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A childhood steeped in hatred and abuse can threaten to break us.

And yet, we go on:

I was six months old when I was beaten the first time.

This beating required an Emergency Room visit. When you are beaten from such a young age, you learn that your body has no boundaries, you are not entitled to safety.

I was molested before six years old, my mother witnessed this at bath times…and did nothing. I was raped from six to eight years of age. Mom reminds me, regularly, that she was a victim, too. Therefore, I do not have permission to blame her for these things.

Back then, violence was a multiple days a week occurrence. Dad was quiet most of the time. And then, without rhyme or reason that I could detect (and I tried to identify the cause, to stop it), BLAM! Heaven forbid we did a normal kid thing that was bad.

Nighttime was parent fighting time. From my bed, I could hear the screaming, Mom crying. I could hear bodies tumbling and grunting, from him reaching for her and hitting her. He would rape her. He would break furniture on her.

By the time I was six until I was eight, he stayed in the guest room on a frequent basis. EVERY night he was in that room, I was too. I got to hear graphic details of Vietnam, before the touching and raping.

When Dad moved into his own home, this decreased to weekends.

But then Mom started. She was depressed and suicidal. She couldn’t handle our noise, our needs, or even us asking for permission to do things. She would strike out, smack us with books, knock our knees with her foot, pushing us away in frustration.

When our bodies were dirty, she would bathe us. She washed my vagina so hard, her nails or the edge of the washcloth would leave slices in my labia. She would pinch between my toes, hard enough to hurt. We had to “get the dirt out.”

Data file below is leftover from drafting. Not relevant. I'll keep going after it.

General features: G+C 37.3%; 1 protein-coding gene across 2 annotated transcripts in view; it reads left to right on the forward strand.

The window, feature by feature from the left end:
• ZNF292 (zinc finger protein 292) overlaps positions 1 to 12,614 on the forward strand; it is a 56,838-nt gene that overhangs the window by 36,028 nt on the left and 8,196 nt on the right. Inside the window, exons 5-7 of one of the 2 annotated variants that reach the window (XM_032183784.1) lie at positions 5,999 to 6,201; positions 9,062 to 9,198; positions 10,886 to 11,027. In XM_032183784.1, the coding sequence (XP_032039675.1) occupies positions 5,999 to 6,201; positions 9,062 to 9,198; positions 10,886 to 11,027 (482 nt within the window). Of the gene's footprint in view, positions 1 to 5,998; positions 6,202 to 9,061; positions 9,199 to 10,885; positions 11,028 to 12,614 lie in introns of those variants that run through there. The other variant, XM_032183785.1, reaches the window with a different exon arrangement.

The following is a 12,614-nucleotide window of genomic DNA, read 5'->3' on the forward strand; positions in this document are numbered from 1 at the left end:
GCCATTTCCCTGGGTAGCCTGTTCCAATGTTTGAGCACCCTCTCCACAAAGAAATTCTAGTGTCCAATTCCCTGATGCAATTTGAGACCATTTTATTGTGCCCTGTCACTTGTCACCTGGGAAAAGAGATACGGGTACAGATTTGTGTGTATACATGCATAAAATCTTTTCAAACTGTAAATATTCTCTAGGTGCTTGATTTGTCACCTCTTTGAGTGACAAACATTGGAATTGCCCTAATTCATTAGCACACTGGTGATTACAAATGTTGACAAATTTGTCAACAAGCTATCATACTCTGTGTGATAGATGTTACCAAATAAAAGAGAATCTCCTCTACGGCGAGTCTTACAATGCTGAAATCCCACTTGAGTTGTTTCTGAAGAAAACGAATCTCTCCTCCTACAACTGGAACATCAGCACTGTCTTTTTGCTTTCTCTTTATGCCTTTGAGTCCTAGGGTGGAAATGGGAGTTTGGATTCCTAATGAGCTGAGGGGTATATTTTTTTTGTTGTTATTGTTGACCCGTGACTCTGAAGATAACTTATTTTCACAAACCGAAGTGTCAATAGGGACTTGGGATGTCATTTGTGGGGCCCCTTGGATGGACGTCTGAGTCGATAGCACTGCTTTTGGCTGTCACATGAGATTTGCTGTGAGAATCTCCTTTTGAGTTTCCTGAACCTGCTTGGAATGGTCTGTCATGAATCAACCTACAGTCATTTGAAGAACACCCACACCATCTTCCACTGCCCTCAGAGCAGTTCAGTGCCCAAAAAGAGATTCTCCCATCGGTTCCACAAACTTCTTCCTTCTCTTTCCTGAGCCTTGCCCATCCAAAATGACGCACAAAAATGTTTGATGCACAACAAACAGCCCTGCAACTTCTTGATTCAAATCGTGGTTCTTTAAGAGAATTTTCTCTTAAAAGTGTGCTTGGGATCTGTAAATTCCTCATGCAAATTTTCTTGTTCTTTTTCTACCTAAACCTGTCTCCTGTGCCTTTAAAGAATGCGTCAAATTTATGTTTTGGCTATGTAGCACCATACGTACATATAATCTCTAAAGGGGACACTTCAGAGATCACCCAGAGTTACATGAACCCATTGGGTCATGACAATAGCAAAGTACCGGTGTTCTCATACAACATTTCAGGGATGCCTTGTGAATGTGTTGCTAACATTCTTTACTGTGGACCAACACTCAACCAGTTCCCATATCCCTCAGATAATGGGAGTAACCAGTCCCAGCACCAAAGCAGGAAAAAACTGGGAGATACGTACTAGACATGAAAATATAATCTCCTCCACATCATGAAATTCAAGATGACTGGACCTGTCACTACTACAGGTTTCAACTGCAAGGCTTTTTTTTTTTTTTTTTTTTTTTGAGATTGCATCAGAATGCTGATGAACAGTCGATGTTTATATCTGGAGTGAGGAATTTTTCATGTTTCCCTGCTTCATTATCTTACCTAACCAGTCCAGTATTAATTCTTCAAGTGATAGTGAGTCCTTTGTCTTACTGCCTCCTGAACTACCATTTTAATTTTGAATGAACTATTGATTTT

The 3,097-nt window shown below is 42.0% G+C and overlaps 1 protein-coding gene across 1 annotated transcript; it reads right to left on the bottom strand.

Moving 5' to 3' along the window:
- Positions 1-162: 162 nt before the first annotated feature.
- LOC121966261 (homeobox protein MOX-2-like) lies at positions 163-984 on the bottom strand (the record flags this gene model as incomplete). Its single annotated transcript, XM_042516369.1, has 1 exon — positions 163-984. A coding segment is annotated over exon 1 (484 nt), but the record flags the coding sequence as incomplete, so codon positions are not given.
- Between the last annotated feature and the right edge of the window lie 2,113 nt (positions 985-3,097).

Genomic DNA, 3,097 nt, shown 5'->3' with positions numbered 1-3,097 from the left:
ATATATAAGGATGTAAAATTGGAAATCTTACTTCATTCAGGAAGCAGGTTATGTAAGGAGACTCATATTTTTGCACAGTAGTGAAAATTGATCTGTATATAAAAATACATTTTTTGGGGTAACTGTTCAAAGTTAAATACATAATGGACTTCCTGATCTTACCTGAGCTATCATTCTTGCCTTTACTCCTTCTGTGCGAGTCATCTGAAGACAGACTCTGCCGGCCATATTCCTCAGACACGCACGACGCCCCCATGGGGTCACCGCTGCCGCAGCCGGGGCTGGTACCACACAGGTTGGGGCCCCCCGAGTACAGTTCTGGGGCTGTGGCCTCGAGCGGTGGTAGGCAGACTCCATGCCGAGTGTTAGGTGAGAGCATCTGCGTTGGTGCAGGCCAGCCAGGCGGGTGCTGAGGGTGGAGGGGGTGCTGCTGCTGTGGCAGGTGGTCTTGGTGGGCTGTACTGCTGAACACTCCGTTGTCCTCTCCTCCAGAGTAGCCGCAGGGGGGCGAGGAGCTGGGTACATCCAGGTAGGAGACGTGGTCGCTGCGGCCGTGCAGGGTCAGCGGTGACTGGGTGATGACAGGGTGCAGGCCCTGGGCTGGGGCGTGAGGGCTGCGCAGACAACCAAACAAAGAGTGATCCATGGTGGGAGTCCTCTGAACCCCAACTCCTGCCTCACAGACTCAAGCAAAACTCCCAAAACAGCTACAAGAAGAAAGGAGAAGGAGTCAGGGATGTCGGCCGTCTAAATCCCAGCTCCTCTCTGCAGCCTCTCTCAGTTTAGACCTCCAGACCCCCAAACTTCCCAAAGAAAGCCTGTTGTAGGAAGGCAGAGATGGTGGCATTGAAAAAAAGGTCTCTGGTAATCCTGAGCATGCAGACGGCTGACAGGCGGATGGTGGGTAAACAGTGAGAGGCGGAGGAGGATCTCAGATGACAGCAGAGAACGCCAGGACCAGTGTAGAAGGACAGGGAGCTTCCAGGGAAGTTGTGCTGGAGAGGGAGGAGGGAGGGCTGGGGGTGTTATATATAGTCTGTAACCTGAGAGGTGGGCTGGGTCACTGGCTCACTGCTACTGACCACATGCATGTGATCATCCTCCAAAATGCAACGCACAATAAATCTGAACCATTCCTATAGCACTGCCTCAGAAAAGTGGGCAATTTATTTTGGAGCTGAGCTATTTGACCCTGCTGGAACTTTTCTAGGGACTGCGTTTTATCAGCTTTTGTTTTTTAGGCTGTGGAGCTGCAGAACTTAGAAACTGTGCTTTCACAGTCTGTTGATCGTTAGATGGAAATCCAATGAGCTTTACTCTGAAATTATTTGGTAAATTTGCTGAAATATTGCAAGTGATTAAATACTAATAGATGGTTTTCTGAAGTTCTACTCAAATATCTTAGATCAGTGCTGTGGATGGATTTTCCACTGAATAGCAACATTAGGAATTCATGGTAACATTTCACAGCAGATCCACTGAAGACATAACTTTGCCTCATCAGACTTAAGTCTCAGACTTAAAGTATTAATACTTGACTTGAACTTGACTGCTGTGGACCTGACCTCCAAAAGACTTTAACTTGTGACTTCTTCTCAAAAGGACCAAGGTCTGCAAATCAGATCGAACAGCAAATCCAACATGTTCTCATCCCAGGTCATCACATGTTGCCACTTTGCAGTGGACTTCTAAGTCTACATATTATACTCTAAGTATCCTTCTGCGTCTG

Dad ran off when I was eight. Counselors had identified that I was suicidal; what he had done to me. He was confronted and fled to avoid prosecution.

By the time I was nine, Mom had started studying the Holocaust. We were made to watch documentaries with gruesome footage of violence. We had to see pictures of the piles of dead bodies.

We went to museums to meet Holocaust survivors, to hear their stories. The same graphic documentary pictures were always hanging on of the walls.

There were never other children to find, to play. We had to stay by Mom’s side, to witness these things.

We were not permitted anger, or to be sad. No tears, no screaming. We could smile. Or, we could be quiet.

When encouraged, we could explore mud puddles or play on the beach and laugh and giggle with Mom. There were the good times.

We’d always been very poor – with Dad around we were poor, but always had food. After he left, we’d have times of hunger. No food, or too little. I would dish out more to my sister first. Then Mom. Sometimes, I would sacrifice my food so that they could get more. I had become the family cook by the time I was nine. I cleaned. I helped with my sister’s homework. I helped with Mom’s college homework. I was an A-student on my own studies.

Mom used a wooden spoon to spank us. She hit so hard, she would crack handles. We had bruises and welts in the perfect shape of a spoon head on our bottoms and thighs. Sitting in a wooden chair at school was uncomfortable.

When she smacked our heads with her open hand, she would hit our ears. The ringing would startle me.

Her verbal abuse was astounding, sharp and biting. She told me that I was so annoying that it drove her to drink. (Subtext: Daddy was an alcoholic because of you, and I drink because of you too.)

All of these things struggled to silence me, shame me, and remove my human dignity. All of these things demonstrated that I had no rights.

And yet, I persist.